Guinea Fowl Farming

 

JC Moreki, PhD

Poultry and Rabbits Section, Division of Non-Ruminants, Department of Animal

Production, Private Bag 0032, Gaborone, Botswana. Tel. +267 3950519.

E-mail: jcmoreki@gmail.com

 

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Guinea Fowl - Nature's Watch Dogs and Pest Control

 

 

 

INTRODUCTION

The term “guinea” fowl is the common name of the seven species of gallinaceous birds of the family Numididae, which is indigenous to Africa. It is well adapted to the realities of life on African continent. The strains are descended from the helmeted guinea fowl,

Numida meleagris. In many parts of the world, guinea fowls are raised mainly for their

gamey flesh and eggs. Guinea fowl has a taste similar to other game birds and has many nutritional qualities that make it a worthwhile addition to the diet. The meat of a young guinea is tender and of especially fine flavour, resembling that of wild game. The meat is lean and rich in essential fatty acids. Guinea fowls have a high yield of 80% after processing with excellent meat to bone ratio.

 

Of the three domestic varieties (the pearl, the white and the lavender), the purplish coloured pearl is the most common.

 

Nine different subspecies of helmeted guinea fowl

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Species Common name Distribution

N.m. meleagris Bristle nosed guinea fowl Lake Chad and Sudan

N.m. sabyi Filoplume-necked guinea fowl Morocco

N.m. galeata Grey breasted guinea fowl Cameroon, Senegal and Nigeria

N.m. marungensis Marunga helmeted guinea fowl DRC and Zambia

N.m. damarensis Namibian guinea fowl Namibia and Western Botswana

N.m. coronata Helmeted guinea fowl RSA and Southern Botswana

N.m. mitrata Mitred guinea fowl Mozambique, Zimbabwe and Zambia

N.m. reichnowi Reichnowi’s guinea fowl Uganda, Kenya and Tanzania

 

Intensive rearing

In this type of rearing birds do not have access to an outdoor enclosure and has replaced semi-rearing because it can give better performance. Light and dark houses may be used. Guinea fowls are raised for breeding on soil or in batteries. For rearing on soil, densities are from 3 to 5 birds per square metre, and the houses are usually equipped with perches. In modern breeding units guinea fowls are usually reared in batteries and artificially inseminated.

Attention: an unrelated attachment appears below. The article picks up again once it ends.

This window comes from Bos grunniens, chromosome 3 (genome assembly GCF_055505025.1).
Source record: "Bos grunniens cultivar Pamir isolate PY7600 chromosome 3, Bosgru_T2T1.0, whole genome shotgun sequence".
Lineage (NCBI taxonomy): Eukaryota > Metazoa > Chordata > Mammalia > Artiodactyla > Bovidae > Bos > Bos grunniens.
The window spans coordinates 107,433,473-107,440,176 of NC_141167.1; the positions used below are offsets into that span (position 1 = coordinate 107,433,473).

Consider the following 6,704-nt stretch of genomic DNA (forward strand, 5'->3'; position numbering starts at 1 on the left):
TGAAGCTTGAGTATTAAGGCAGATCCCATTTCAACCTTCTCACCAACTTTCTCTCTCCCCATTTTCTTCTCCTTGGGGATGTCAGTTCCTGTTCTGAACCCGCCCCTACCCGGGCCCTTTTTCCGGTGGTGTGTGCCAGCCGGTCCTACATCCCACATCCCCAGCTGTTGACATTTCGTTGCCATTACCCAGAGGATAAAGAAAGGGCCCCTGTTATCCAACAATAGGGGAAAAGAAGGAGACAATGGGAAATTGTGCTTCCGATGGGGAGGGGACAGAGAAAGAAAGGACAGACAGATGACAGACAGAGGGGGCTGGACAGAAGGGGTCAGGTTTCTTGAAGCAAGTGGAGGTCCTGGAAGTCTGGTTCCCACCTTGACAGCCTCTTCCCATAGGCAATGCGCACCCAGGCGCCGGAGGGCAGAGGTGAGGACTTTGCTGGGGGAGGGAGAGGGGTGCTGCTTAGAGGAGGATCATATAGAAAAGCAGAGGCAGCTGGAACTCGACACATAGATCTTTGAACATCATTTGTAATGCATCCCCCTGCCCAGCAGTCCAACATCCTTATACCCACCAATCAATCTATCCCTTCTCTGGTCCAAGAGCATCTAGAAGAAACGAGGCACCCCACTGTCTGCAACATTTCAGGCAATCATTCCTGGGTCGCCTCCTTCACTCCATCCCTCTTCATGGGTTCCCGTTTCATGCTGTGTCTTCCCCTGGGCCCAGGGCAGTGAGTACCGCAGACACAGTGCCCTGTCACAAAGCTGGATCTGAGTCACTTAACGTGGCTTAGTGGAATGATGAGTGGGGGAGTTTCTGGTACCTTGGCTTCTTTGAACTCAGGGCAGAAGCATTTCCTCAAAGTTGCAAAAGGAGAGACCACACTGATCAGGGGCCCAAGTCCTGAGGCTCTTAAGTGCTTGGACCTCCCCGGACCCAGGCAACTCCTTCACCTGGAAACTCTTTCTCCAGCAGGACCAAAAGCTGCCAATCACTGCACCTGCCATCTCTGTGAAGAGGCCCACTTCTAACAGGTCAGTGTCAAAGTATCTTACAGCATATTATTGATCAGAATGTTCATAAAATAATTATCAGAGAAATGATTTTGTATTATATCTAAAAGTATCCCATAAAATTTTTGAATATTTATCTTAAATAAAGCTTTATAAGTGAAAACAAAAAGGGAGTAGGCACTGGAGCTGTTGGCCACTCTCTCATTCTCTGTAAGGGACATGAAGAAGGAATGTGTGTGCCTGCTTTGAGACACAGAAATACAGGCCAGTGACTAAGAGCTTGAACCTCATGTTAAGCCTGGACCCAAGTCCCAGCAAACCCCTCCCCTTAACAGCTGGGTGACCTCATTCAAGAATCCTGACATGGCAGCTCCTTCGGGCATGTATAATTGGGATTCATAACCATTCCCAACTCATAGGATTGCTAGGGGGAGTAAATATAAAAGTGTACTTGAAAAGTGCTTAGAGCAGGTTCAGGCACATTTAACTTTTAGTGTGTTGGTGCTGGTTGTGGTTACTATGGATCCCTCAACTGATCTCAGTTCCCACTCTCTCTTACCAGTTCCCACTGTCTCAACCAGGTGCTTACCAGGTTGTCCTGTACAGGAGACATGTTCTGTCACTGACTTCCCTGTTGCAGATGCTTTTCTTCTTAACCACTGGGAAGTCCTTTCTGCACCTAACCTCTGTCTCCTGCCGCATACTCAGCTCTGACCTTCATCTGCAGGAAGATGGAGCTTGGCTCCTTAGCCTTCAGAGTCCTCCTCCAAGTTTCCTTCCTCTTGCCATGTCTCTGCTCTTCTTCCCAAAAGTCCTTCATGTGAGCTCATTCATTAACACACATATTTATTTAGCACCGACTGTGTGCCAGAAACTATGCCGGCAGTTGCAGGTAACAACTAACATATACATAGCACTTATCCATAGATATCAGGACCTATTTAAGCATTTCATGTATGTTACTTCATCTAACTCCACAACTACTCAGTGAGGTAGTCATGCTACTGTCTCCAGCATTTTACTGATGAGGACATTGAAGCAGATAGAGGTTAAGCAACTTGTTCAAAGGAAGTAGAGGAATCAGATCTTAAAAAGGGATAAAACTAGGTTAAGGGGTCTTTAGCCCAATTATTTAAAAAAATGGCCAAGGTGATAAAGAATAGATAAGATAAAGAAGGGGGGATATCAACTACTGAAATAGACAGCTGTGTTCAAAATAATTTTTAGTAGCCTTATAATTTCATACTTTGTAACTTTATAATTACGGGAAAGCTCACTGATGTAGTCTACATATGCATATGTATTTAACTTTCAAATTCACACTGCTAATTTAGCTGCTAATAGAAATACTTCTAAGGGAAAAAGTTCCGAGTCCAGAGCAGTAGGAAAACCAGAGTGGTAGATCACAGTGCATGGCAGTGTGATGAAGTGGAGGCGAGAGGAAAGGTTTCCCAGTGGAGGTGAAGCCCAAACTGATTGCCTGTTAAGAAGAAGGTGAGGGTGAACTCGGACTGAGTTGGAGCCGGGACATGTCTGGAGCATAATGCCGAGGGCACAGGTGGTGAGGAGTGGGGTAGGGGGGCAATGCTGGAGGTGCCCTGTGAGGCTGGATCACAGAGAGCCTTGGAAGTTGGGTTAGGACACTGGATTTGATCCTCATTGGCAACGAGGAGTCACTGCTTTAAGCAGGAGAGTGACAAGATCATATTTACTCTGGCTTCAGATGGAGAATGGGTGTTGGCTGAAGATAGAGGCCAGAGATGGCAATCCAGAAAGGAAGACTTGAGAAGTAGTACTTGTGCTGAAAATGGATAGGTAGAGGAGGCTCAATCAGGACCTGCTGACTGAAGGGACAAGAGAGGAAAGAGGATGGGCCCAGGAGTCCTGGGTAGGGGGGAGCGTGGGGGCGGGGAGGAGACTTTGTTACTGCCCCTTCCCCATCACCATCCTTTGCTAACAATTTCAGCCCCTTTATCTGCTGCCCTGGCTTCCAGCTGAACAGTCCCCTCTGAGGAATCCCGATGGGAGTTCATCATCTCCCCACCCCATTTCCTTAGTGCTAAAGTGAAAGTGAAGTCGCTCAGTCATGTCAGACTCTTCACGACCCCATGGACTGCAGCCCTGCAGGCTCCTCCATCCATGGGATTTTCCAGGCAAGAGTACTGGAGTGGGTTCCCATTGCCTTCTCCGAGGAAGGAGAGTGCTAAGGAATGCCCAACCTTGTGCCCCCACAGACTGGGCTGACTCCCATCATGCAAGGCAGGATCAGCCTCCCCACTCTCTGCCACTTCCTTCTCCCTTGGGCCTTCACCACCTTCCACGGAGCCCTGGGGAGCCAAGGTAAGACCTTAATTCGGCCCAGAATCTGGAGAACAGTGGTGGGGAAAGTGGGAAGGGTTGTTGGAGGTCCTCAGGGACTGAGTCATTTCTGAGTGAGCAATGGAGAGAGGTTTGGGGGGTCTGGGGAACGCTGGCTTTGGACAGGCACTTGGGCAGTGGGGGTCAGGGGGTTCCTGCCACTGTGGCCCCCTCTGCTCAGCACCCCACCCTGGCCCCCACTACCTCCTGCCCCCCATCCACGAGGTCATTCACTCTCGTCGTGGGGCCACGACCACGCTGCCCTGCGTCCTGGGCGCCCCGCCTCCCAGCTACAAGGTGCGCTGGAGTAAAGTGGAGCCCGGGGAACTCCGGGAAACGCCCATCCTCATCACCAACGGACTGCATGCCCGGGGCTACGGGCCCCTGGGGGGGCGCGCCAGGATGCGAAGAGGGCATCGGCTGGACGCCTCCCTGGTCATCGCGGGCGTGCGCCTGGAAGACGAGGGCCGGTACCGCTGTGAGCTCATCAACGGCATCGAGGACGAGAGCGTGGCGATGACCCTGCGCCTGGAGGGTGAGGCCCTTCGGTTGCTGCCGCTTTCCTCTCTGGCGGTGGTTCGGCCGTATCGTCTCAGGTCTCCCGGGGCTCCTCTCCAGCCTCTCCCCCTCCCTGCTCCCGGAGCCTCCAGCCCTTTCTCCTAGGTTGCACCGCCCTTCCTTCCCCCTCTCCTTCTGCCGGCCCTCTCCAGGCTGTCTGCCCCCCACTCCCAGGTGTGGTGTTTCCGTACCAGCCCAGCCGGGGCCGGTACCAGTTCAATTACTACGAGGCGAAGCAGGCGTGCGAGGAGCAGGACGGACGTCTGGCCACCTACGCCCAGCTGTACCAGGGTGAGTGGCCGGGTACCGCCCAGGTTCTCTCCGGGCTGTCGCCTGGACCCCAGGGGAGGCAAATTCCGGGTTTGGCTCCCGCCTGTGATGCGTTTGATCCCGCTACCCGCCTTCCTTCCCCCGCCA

DISTINGUISHING GUINEA COCKS FROM HENS

Next to quietening guineas, the hardest problem can be to sex them. Male and female guinea fowls differ so little in appearance that many find it difficult to distinguish them from each other. Usually, sex may be distinguished by the cry of the birds after they are about 2 months old and by larger helmet and wattles and coarser head of the male. In young male guineas aged 12 to 15 weeks, the wattles are larger, curve out more and have thicker edges than the females. By 15-16 weeks the females wattles are also thickening. The adult male has a slightly larger helmet and wattles and coarser head than females. The cry of the female sounds like a “buckwheat, buck-wheat” or put-rock, putrock,” and is quite different from the one-syllable shriek of the male. When excited, both the male and female emit one-syllable cries, but at no time does male’s cry sound like “buckwheat, buckwheat”.

 

MANAGEMENT OF BREEDING STOCK

Guinea hens start to lay in the spring (with increasing daylight) and continue laying for about 6-9 months. The egg laying period can be extended and early fertility improved by using artificial lighting. Domesticated guinea breeding birds are usually allowed free range. However, on some farms the breeders are kept confined during laying period in houses equipped with wire-floored run porches. They are difficult to confine in open yards unless their wings are pinioned or one wing is clipped. In their wild state, guinea fowls mate in pairs. This tendency prevails also among domesticated guineas if males and females in the flock are equal in number. A hen that is of a good stock and is carefully managed may lay 100 or more eggs a year. Generally, breeders produce well for 2 to 3 years; sometimes they are kept as long as 4 to 5 years in small flocks.

 

Guinea chicks are known as keets.

 

Adult guinea fowl weighs 1.5 kg and that the young stock is ready for table at 12 to 16 weeks.

 

Guinea fowls are almost always ready at 15 weeks and usually 16 to 18 weeks of age when they are sold. At this age their live weight is 1.25 to 1.47 kg with dressed weight of 1.02 and 1.25 kg.

 

 

 

CHARACTERISTICS OF A GUINEA FOWL

The characteristics of a guinea fowl include:

_ The head and neck are bare, but there may be some wattles. The wattles on a male guinea are much larger than on the female.